Deadlines are supposed to mean something. That’s what I learned when I was a reporter (although I, admittedly, wasn’t always the best at hitting them). But somehow, deadlines didn’t seem to apply last Thursday at the Board of Canvassers meeting where they were considering putting a $10.10 minimum wage question — courtesy of Raise Michigan — on the ballot.
Raise Michigan was told before by the Secretary of State’s staff (a non-partisan group of folks) that based on a sample of the roughly 318,000 signatures they filed on May 28th, they had enough to qualify. But the powers that be could not — and would not — allow a $10.10 minimum wage on the ballot. The conservative legislature didn’t want it and the restaurant lobbyists didn’t want it. So they did everything in their power to make it so.
The reason Raise Michigan’s question was denied from the ballot is because of a disregard for deadlines — and processes in general.
The restaurant lobbyists issued another challenge to the petitions (their first set were wholly shot down by the SOS staff), but this time it didn’t come until the night before the BOC meeting. That’s 11 days after the deadline for challenges. And (no joke) they blamed the Raise Michigan Coalition for their delay because they claimed they could not properly scan some of the petitions. Seriously?
In a roundabout way, the BOC wound up accepting that challenge, although they never actually voted on it, because they used the merits of the restaurant lobby challenge as a basis to cherry pick names that were supposedly duplicates from the sample in an attempt to prove Raise Michigan didn’t have enough signatures.
They wound up determining Raise Michigan did not have enough signatures to qualify.
The injustice here is that rules were not followed in coming to this decision. If the BOC allowed a challenge that was over a week and half late, then why couldn’t Raise Michigan turn in more signatures on the day of the meeting or the night before? Why couldn’t the SOS staff change the sample size? Why didn’t they count every individual signature among the thousands of pages of documents?
You know why they didn’t? Because that wouldn’t be fair and that wouldn’t be right. That would be against the rules and procedures. But they did it anyway — but only to the benefit of the restaurant lobby.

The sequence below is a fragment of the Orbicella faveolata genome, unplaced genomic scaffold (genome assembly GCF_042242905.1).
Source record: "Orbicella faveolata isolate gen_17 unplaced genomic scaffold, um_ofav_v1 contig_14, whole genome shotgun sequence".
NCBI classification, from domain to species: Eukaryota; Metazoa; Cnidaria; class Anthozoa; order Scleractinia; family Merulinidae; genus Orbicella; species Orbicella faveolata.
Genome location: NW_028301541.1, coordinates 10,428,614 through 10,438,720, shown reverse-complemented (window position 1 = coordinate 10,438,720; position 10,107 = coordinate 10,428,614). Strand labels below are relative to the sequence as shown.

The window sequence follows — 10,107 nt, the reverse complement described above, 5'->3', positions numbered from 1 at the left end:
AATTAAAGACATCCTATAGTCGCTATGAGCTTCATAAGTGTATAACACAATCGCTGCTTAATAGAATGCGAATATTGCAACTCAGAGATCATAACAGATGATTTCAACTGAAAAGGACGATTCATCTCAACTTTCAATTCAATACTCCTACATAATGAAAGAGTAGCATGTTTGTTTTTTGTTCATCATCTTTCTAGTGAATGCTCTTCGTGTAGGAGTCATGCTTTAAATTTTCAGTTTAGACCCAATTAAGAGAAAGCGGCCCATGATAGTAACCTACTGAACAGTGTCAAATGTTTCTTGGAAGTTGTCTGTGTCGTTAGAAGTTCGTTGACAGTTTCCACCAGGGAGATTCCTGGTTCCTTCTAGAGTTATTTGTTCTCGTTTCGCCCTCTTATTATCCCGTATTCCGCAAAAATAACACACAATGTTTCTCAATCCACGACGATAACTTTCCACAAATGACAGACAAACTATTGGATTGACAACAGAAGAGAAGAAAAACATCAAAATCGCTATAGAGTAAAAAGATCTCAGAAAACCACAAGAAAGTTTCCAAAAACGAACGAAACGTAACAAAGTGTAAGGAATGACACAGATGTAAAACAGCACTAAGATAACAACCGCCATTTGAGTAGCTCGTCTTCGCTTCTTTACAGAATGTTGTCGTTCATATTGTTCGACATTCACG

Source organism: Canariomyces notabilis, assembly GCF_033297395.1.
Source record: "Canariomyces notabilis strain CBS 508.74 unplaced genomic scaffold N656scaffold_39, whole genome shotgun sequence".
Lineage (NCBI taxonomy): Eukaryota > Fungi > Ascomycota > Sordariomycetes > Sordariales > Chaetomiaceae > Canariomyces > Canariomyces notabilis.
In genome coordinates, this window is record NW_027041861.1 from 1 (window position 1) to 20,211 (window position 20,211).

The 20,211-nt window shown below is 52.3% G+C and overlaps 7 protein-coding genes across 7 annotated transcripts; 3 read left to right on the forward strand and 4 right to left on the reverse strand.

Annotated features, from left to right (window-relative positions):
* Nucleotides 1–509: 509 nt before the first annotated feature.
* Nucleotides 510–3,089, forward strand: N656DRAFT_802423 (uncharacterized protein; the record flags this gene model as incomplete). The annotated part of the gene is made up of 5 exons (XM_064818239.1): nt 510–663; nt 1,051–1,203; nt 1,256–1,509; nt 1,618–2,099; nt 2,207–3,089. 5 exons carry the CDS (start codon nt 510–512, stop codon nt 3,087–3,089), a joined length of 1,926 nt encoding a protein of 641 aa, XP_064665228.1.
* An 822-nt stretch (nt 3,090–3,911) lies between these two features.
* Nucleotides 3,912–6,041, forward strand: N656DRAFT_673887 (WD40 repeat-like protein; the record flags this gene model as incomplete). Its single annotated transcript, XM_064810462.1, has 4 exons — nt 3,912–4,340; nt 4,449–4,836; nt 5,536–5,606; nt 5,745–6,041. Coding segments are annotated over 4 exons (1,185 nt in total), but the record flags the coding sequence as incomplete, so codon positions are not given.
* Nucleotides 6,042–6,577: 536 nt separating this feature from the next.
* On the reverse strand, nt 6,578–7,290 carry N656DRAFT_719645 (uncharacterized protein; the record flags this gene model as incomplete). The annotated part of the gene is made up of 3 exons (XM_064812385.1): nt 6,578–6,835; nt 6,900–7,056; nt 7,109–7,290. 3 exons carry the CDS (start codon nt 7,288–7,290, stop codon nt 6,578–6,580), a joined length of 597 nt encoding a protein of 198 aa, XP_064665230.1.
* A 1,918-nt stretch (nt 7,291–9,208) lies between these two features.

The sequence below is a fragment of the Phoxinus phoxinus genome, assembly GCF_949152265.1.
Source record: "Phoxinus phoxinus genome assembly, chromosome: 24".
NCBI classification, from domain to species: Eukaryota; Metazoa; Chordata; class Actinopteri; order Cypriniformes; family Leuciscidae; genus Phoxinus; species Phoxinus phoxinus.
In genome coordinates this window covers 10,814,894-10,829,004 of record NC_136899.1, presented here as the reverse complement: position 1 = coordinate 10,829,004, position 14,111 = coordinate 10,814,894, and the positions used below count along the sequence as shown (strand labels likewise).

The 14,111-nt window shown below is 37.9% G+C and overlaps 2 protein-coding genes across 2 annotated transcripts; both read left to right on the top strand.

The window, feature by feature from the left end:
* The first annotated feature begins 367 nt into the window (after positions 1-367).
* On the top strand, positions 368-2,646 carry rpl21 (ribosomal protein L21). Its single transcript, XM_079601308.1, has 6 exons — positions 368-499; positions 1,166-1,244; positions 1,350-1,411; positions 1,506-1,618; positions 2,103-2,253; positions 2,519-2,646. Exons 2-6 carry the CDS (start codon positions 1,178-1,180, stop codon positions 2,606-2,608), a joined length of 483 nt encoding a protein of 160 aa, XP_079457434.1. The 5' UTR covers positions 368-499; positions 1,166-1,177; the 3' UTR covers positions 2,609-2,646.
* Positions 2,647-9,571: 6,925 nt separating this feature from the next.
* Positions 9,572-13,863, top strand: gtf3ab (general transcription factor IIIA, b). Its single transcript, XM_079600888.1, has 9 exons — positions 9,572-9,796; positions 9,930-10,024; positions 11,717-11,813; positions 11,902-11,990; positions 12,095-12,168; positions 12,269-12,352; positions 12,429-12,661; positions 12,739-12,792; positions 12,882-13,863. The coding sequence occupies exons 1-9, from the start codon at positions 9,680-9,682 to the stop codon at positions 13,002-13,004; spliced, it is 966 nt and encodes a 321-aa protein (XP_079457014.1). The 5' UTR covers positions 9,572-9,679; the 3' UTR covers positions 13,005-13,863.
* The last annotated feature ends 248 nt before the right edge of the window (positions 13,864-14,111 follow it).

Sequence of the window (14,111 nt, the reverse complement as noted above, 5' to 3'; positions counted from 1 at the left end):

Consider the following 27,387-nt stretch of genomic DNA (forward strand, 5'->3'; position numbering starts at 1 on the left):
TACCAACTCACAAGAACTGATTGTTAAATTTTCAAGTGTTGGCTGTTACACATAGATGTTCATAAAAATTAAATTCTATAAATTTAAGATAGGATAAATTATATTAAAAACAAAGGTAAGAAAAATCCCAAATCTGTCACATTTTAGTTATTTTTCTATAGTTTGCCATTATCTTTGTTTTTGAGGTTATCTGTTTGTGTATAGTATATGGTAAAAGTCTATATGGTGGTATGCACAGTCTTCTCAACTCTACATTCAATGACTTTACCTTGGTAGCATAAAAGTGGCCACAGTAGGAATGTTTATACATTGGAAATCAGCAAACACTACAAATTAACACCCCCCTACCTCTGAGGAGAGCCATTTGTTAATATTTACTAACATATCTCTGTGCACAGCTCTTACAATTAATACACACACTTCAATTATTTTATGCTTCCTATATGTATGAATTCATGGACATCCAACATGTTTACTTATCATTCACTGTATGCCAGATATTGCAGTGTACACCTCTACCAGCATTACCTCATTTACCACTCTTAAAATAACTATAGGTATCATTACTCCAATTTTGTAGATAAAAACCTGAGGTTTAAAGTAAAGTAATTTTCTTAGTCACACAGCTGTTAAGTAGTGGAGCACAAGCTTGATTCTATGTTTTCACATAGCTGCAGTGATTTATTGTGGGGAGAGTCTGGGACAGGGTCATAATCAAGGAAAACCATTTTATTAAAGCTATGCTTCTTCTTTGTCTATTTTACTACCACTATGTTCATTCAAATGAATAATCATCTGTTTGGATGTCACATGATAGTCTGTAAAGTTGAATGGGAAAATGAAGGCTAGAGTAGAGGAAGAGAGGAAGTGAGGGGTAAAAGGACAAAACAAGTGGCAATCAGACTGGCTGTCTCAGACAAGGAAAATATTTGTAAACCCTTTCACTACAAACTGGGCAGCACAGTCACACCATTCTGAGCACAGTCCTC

The Raise Michigan Coalition has been fought tooth and nail at every turn by well-funded corporate lobbyists and the conservatives in the legislature. Along the way, Raise Michigan managed to pressure lawmakers to raise it to $9.25 and include a cost of living adjustment — that’s a victory. However, democracy has taken a beating throughout the process. Raise Michigan followed the rules every step of the way. They sought to give workers a raise that would bring a family of three out of poverty. Conservatives and the lobbyists didn’t want that. They sought to give Michiganders a voice in how their government runs. Conservatives and the lobbyists didn’t want that.
Our legislature and the powers that be like democracy and rules and procedures only when it is convenient for them. When democracy and the will of the people are voicing for change that does not resonate with their narrow worldview, they change the rules in the middle of the game. They rig the system. They ignore the will of the people.
We’ve seen this type of behavior with the wolf hunt, with rape insurance, the emergency manager laws and now, once again, minimum wage.
The Raise Michigan Coalition will be weighing its options and course of action over the coming days. Remember, this is only one issue, but the actions of those in power in Michigan have been troubling at a number of junctures. Politics should be better than this. Democracy allows for better than this. Michigan deserves better than this.